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IndianaGreen Donating Member (1000+ posts) Send PM | Profile | Ignore Sun Jan-14-07 05:17 PM
Response to Reply #4
22. Condi is Bush's house slave!
and she will do her master's bidding at every turn.
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WCGreen Donating Member (1000+ posts) Send PM | Profile | Ignore Fri Jan-12-07 06:55 AM
Response to Original message
5. Oh No,,,,, The Kurds are in the way again...
Poor Condi, poor poor condi...

Why don't the little people just do as we tel them...

Oh the frustrations of being a megalomaniacal lackey for a meglomaniac...
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w4rma Donating Member (1000+ posts) Send PM | Profile | Ignore Fri Jan-12-07 07:09 AM
Response to Original message
6. Laws don't mean Jack if they can't be enforced. (nt)
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krispos42 Donating Member (1000+ posts) Send PM | Profile | Ignore Fri Jan-12-07 07:13 AM
Response to Original message
7. I bet that's a big surprise to the Kurds there
Seeing as how they've been a basically autonomous nation for a decade or so.
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tanyev Donating Member (1000+ posts) Send PM | Profile | Ignore Fri Jan-12-07 08:23 AM
Response to Original message
8. That's OUR oil! Them Kurds got no right to it!

:sarcasm:
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underpants Donating Member (1000+ posts) Send PM | Profile | Ignore Fri Jan-12-07 10:29 AM
Response to Reply #8
12. This is the 21 century just because it is under your land doesn't mean..
that it is yours. Do you have any papers stating that it is yours? Did you pay for it? Are you planning on not making every dime off it that you could?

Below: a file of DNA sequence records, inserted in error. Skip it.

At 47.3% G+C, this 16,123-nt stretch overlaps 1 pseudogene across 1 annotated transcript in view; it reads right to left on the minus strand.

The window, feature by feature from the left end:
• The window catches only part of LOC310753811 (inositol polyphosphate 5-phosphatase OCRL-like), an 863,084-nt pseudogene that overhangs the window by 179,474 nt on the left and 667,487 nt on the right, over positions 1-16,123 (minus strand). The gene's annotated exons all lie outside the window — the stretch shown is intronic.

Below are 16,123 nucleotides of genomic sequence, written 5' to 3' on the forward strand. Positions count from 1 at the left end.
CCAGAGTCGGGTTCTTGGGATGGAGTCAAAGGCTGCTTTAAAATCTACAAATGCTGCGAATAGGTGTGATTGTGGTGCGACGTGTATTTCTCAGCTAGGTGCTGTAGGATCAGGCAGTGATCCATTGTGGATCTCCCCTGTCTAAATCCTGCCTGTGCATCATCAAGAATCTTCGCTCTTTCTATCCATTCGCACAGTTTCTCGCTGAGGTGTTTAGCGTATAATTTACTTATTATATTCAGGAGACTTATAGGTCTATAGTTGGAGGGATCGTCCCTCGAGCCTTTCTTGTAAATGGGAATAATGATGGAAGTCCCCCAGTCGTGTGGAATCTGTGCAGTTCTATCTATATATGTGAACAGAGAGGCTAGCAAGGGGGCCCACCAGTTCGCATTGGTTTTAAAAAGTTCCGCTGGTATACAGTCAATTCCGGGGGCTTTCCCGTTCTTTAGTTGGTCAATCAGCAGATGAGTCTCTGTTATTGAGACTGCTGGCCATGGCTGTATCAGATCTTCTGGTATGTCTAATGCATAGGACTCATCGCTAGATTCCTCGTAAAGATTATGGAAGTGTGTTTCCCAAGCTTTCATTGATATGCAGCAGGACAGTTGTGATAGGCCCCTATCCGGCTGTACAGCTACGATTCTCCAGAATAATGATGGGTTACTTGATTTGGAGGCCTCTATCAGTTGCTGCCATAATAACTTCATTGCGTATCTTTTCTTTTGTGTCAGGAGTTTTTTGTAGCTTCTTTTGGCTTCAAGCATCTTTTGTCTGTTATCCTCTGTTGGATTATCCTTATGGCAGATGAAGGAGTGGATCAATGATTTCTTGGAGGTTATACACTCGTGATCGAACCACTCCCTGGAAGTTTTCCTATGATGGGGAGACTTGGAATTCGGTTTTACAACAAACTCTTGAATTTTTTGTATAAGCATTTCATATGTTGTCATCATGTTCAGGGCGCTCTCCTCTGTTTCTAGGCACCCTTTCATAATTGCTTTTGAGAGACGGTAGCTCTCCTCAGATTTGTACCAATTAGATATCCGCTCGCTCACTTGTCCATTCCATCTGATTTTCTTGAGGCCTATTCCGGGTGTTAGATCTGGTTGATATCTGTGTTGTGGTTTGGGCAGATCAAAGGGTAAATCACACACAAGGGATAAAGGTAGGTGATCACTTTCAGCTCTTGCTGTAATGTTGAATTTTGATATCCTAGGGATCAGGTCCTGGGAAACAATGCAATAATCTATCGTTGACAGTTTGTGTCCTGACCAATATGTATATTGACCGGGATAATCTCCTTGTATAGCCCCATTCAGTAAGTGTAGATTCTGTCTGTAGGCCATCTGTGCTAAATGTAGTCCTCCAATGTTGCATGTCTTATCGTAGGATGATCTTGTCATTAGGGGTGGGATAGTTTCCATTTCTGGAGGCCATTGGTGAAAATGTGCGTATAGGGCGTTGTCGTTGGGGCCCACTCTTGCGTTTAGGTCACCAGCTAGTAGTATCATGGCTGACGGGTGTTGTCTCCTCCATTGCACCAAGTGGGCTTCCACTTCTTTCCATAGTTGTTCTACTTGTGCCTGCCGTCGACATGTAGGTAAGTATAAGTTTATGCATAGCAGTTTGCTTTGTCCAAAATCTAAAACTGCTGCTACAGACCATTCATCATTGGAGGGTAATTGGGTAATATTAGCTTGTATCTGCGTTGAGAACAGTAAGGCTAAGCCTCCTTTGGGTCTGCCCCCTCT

:sarcasm:
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Kagemusha Donating Member (1000+ posts) Send PM | Profile | Ignore Fri Jan-12-07 08:26 AM
Response to Original message
9. Uh, did Rice just forget what's in the Iraqi constitution on this?
I haven't. If Rice seriously means what she said this is going to become a far more explosive issue than that of the Iranian consulate-in-the-making being raided in Arbil. I've no doubt she's pleased that the Turks will be happy the Kurds don't 'get the oil' but, ... and this isn't even counting the similar issue that was going to arise in the Shiite south. Rice's law undoing the Iraqi constitution on this issue will not go over quietly.
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LiberalFighter Donating Member (1000+ posts) Send PM | Profile | Ignore Fri Jan-12-07 08:32 AM
Response to Original message
10. Oil in Iraq
Oil in Iraq

Iraq Oil Lobbying Comments on the Confidential Document (July 14, 2006)
James Paul sifts carefully through the document to discover details of a secret lobbying meeting in London in May 2003, just two months after the Coalition ousted Saddam Hussein. Top managers of BHP Billiton meet with Australian Foreign Minister Alexander Downer and former UK Foreign Secretary Malcolm Rifkind to plan their strategy to gain control of Iraqs huge Halfayah oil field. Participants see Washington handing out the contracts not the Iraqis and they worry that an Australian bid, even with Anglo-Dutch Shell as a partner, may not win sufficient favor with the Pentagon.
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Spazito Donating Member (1000+ posts) Send PM | Profile | Ignore Fri Jan-12-07 09:53 AM
Response to Original message
11. Sovereign, democratic Iraq eh